When last we saw Christopher Robin, he was a grown man who hated that name, resented his father for putting him in those blasted books, enlisted in World War II, was reported missing — and finally reconciled with his parents.
That was the story of last year’s “Goodbye Christopher Robin,” which was inspired by the true-life story of Winnie the Pooh author A.A. Milne and his complicated relationship with his son Christopher Robin Milne, aka Billy.
Now comes “Christopher Robin,” and once again we see the title character as a grown man — and though it follows essentially the same timeline and there’s a passage in which the title character enlists in the British Army during World War II, this is not the story of the A.A. Milne’s son.
It’s a live action/CGI combo fairy tale about the grown-up Christopher Robin, a humorless, career-obsessed executive who neglects his wife and child in favor of his stressful job, and has lost all sense of whimsy and imagination and playfulness.
Until the day his old friend Winnie the Pooh shows up on a park bench near Christopher’s London home, and asks for Christopher’s help in finding Pooh’s dear old friends, all of whom gone missing.
Ewan McGregor plays the grown-up Christopher Robin, head of efficiency operations for the struggling suitcase department of the gigantic Winslow Corp. (We’re told folks aren’t in a traveling mood in the immediate aftermath of World War II, so suitcase sales are down.)
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Basically Christopher’s job is to cut corners every way possible — and he has all of one weekend to figure out how to slash the budget by 20 percent, or the department will be shut down and his whole team will be out of work.
Wouldn’t you know it, this was the weekend when Christopher was supposed to take his wife Evelyn (Hayley Atwell) and their daughter Madeline (Bronte Carmichael) to the “cottage” in Sussex that sits on the Hundred Acre Wood.
That’s right, the site of Christopher’s childhood adventures with Pooh, Piglet, Eeyore, Tigger and the gang.
Alas, Christopher once again disappoints Evelyn and Madeline when he tells them he’ll have to stay in London and work through the weekend.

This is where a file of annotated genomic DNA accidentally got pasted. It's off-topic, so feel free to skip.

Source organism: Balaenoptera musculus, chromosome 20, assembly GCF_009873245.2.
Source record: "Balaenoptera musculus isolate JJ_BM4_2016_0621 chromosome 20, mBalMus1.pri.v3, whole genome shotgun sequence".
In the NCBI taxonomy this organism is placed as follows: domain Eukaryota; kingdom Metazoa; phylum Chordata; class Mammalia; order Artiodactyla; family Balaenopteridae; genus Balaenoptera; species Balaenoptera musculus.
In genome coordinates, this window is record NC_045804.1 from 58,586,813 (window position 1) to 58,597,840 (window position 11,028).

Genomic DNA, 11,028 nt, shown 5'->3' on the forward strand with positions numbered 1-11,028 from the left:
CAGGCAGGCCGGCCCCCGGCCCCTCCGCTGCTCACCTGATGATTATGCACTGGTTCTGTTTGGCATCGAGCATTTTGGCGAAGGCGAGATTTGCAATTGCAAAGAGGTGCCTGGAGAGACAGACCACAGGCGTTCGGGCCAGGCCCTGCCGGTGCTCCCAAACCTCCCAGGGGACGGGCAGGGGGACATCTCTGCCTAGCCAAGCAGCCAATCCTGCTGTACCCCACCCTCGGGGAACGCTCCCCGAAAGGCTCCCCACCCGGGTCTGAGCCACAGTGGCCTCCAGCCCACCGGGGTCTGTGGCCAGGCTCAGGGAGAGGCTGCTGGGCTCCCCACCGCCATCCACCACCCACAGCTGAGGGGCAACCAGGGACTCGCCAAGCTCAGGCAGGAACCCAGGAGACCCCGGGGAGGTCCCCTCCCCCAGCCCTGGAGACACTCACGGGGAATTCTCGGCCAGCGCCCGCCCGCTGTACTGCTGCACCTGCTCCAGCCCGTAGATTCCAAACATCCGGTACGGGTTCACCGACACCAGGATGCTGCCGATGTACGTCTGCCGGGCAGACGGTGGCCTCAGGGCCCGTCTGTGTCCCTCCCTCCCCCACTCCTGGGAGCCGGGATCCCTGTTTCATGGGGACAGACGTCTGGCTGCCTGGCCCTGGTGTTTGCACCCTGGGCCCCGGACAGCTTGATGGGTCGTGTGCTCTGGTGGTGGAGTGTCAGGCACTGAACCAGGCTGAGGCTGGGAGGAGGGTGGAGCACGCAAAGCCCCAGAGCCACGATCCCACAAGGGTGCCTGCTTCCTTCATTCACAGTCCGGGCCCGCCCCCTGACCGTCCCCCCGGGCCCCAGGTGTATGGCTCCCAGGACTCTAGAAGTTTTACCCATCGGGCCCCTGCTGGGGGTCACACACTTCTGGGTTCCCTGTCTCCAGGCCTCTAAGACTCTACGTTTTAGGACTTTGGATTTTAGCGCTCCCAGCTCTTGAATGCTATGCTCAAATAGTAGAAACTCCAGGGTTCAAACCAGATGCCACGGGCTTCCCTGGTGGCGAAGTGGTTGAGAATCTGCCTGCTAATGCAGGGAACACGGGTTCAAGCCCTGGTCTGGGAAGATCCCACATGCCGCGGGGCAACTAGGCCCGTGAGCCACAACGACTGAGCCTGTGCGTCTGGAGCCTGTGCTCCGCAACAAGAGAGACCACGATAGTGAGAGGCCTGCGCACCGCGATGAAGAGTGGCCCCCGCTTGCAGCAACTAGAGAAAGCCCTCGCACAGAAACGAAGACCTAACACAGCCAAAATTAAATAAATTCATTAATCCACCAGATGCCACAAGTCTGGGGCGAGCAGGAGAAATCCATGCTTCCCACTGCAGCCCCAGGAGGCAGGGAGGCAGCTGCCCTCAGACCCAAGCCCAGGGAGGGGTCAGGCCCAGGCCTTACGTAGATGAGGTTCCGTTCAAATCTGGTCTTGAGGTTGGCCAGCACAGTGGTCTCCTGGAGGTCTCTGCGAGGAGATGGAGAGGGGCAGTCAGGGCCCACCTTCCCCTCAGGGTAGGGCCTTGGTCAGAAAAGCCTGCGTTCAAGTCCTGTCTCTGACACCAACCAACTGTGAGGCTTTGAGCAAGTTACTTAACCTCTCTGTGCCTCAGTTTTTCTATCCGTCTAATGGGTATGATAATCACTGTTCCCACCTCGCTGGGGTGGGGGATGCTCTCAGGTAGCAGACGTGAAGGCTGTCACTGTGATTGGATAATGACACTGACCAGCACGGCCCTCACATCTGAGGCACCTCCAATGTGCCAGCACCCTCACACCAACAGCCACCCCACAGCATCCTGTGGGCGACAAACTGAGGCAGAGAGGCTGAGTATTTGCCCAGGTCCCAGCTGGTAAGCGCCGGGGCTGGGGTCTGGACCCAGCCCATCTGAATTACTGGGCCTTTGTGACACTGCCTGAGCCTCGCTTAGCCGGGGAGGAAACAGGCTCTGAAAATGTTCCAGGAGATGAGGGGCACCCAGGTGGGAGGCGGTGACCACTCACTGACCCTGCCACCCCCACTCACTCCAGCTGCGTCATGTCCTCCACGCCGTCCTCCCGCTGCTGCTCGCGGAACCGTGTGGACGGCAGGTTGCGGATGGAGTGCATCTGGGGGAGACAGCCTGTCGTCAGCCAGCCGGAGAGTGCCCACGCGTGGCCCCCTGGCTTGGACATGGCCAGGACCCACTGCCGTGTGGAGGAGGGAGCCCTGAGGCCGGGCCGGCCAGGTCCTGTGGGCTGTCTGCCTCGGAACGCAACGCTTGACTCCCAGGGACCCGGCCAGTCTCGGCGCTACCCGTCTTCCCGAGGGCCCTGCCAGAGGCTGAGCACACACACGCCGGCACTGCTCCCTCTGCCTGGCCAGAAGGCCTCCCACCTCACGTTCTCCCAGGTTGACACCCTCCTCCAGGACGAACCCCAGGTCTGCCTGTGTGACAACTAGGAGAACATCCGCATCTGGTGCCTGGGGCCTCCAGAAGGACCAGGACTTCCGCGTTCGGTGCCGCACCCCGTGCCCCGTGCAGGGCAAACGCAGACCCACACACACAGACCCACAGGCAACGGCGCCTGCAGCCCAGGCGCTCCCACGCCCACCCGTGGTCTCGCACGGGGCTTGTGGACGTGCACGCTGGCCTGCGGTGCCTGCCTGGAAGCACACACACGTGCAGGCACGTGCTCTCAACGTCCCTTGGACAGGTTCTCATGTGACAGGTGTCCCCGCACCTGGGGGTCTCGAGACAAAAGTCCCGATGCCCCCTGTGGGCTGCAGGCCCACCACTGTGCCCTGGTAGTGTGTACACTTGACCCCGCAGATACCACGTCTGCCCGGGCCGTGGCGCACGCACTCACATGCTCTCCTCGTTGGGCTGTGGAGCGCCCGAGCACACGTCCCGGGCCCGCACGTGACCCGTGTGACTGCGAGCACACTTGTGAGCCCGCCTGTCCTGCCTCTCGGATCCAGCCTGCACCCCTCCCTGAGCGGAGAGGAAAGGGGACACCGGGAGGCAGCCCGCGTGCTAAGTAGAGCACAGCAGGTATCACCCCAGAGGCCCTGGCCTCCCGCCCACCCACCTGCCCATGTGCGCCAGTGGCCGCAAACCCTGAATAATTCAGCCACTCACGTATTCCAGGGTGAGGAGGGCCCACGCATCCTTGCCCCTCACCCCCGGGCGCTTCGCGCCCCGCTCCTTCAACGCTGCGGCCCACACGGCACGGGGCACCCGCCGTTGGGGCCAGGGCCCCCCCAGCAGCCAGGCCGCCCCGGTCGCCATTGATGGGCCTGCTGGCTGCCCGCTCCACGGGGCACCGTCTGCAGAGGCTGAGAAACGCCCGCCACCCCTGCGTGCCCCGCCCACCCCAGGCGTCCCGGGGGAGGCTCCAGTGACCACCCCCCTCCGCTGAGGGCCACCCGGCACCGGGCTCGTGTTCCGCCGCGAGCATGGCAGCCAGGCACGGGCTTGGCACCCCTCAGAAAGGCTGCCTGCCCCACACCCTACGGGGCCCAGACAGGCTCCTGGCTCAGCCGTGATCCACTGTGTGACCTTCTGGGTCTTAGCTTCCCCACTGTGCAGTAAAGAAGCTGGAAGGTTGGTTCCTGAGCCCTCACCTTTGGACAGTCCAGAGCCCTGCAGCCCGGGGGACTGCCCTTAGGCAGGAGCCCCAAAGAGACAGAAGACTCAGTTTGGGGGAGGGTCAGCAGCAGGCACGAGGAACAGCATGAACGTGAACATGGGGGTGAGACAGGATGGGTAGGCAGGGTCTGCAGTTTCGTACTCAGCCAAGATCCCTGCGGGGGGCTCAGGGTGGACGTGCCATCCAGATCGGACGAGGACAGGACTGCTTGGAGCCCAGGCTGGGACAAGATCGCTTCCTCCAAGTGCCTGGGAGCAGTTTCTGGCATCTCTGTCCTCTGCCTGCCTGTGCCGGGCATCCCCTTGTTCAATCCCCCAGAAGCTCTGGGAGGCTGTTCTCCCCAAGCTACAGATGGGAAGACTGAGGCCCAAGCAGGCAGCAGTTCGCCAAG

Meanwhile, Pooh (voiced by Jim Cummings) stumbles about the foggy woods, calling in vain for his friends and finding himself all alone. Right around the time Christopher’s wife and child are arriving at the country house, our melancholy little bear friend winds up on the aforementioned park bench in London — where he bumps into none other than the grown-up Christopher, whom he instantly recognizes even though it’s been some 30 years since they said goodbye.
Christopher is startled but not shocked to see Pooh. Nor does it take him long to accept he’s not seeing things, that this is really Winnie the Pooh, who is still a little guy and still obsessed with honey and still apologetic when he messes up, attributing his missteps to being “a bear of very little brain.”
This is the fairy tale portion of “Christopher Robin.” Pooh and friends really do exist. They are not invisible to all but Christopher. When they talk (though they try not to talk or move about when among crowds), other humans can hear them and of course freak about at that.
The CGI creations are pretty adorable, essentially looking like stuffed animals that can walk and jump and run and talk. (It takes a scene or two for us to forget about Winnie the Pooh’s passing resemblance to a certain other animated movie bear whose R-rated antics would shock the honey out of Pooh.)
Jim Cummings, who has voiced Winnie the Pooh on various projects for decades, also voices Tigger. Brad Garrett is perfectly voice-cast (and gets the most laughs) as Eeyore; Nick Mohammed is Piglet; Sophie Okonedo is Kanga; Sara Sheen is Roo; Peter Capaldi is Rabbit; Toby Jones is Owl. They’re all terrific at capturing the innocence and the childlike wonder of those characters, the family bond they share — and their undying devotion to Christopher Robin even after all these years.
“Christopher Robin” shares some traits with Steven Spielberg’s “Hook” (1991), Forster’s “Finding Neverland” (2004) and John Lee Hancock’s “Saving Mr. Banks” (2013) in that we revisit beloved fairy tales (and classic movie and TV characters) in a new way. The plot, so to speak, isn’t much. Pooh has lost his friends and Christopher Robin has lost sight of what’s important and might just lose his family — unless somehow, some way, they can help each other!
Simple. Sweet. Effective.
And it’s always nice to revisit the Hundred Acre Wood.
Walt Disney Studios presents a film directed by Marc Forster and written by Alex Ross Perry and Allison Schroeder. Rated PG (for some action). Running time: 104 minutes. Opens Friday at local theaters.